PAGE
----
The New Museum Block Party is free and open to the public. Everyone is welcome!
Performances from 1 - 4:30 p.m.
Poet and storyteller Pappa Susso, 1 p.m. presented by the Bowery Poetry Club.
LoVid presented by Lower Manhattan Cultural Council’s Sitelines 2010 site-specific contemporary dance and performance festival, 1:30 p.m.
Beatboxer Adam Matta, 2:30 p.m.
Urbana Poetry Slam, presented by the Bowery Poetry Club, 3:30 p.m.
Musical performance by Hisham Akira Bharoocha, 4:30 p.m.
Activities from 12–5 p.m.
Inspired by Rivane Neuenschwander’s work Involuntary Sculptures (Speech Acts), engage in conversations with other Block Party guests while creating three-dimensional doodles. Also participate in various games and activities inspired by Neuenschwander’s exhibition, A Day Like Any Other.
In Postcards to AZ, visitors to the New Museum Block Party are invited to write a postcard to their neighbors in AZ affected by the imminent implementation of SB1070 an Arizona law that allows police officers to check the immigration status of any person stopped for a separate cause. For the project, collaborators Benj Gerdes and Jennifer Hayshida have created postcards depicting several historic sites of immigrant protest and resistance in New York City’s Lower East Side.
Selected quotations from the law, scheduled to go into effect on July 29, as well as copies of SB 1070 translated into Chinese and Spanish will be available so New York visitors can learn more about it and consider its implications. Multilingual interpreters are available to explain key passages and can assist visitors interested in sending a postcard. Completed postcards will be sent to a network of community-based organizations in Arizona and displayed publicly.
For the artists, Postcards to AZ is an articulation of cross-ethnic solidarity and an investigation into how non-border states are impacted by public debate concerning national borders. The project considers the concept of the border, as legal and cultural barricades continue to be erected around all forms of national belonging including language, education, and employment.
* Discover the Bowery! Participate in a walking tour lead by members of the East Village History Project highlighting the history, art, and architecture of the neighborhood. Tours will begin at the Alamo sculpture (known as the Cube) by Bernard (Tony) Rosenthal, located on Bowery at Astor Place, and end at the New Museum.
Create ink drawings inspired by the current exhibition Brion Gysin: Dream Machine, giving abstract shape to your initials, transforming the letters into a personal glyph.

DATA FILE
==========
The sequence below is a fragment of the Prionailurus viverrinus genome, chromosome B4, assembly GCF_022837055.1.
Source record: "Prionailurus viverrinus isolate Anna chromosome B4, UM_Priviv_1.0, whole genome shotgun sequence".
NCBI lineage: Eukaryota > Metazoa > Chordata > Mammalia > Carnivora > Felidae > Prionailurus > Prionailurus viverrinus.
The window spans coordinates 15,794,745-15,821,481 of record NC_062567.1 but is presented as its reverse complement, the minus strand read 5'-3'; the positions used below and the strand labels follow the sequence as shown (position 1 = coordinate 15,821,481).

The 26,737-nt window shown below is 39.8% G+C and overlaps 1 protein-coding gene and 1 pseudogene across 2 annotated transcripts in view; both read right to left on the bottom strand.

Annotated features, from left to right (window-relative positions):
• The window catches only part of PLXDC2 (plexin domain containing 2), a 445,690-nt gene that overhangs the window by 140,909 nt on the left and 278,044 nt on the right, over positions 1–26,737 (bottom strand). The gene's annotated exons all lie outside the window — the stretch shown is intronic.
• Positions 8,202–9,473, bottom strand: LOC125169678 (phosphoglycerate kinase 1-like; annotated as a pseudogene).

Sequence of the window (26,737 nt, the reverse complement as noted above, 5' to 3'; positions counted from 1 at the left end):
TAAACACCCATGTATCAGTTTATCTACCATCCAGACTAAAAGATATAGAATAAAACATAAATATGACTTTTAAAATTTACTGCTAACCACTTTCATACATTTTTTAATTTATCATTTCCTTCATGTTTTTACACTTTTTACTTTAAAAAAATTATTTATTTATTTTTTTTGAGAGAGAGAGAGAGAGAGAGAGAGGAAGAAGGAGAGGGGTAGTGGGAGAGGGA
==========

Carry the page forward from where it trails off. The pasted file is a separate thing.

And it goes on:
Enjoy screenings of the REDCAT International Children’s Film Festival in the New Museum Theater at 12:30, 2, and 4 p.m.
Be a Bowery Poet. Poetry is a part of the rich past and present of the Bowery. Create acrostic poems in interactive workshops led by Gary Glazer, founder and Executive Director of the Alzheimer's Poetry Project, (APP) presented by the Goethe-Insitut.
Museum Tours, 12:15–5:15 p.m.
Docent-led tours depart Sara D. Roosevelt Park for the New Museum to explore the current exhibitions hourly beginning at 12:15 p.m. Free admission to the New Museum will be provided to Block Party visitors (passes are available from New Museum staff members at the event).
Bowery Artist Tribute
Both a celebration and exploration of our neighborhood, the Bowery Artist Tribute explores the history of artists on this famed thoroughfare. Throughout the 20th century, the Bowery was a richly diverse commercial and residential district as well as an infamous “skid row.” But its other little-known history is as an active creative community of artists including Mark Rothko, Roy Lichtenstein, Adrian Piper, Brice Marden, Eva Hesse, Amiri Baraka, and hundreds of others. Consisting of onsite and online resources, publications, and public programs, the Bowery Artist Tribute is a vibrant connecting point for our visitors and neighbors to tap into the history of the neighborhood, its creative residents, and its contributions to contemporary culture.
REDCAT International Children’s Film Festival at the New Museum
Celebrate the best and brightest in international children's cinema with an extravaganza of films from more than twenty-three countries! Take a celluloid carpet ride around the globe to see films that are inspiring, magical, one-of-a-kind—and definitely not available on DVD. These programs from REDCAT International Children's Film Festival include gentle shorts for tiny first-time movie-goers, chills and thrills for older and more adventurous viewers, and films that will inspire young people to get involved and make a difference. What better way to spend a hot summer afternoon than to sink into the comfort of the New Museum's cool, cozy theater, and see international films made for the next generation of movie lovers?
Curated by Elizabeth Shepherd, Northwest Film Forum. 12:30 p.m. - Totally Tall Tales
Gather around for a high-spirited collection of Greek myths, African fables, Mexican and Brazilian legends, Hungarian folk tales, Irish yarns, and new fantastical tales.
2:00 p.m. - Passport
On this cinematic voyage you'll hear stories from Madagascar, Mexico, Iran, Brazil, Palestine, India, and Kenya, and meet real-life kids who are making a difference.
4:00 p.m. - Animation Brigade
Since the 1990s, a talented group of Latvian animators have been creating puppet animation films that have delighted children all over the world. Join us for a special salute to AB Studio's “rescue team,” “Munk and Lemmy,” and “animals” films, and travel to a wonderland full of brave, roguish, and mischievous creatures.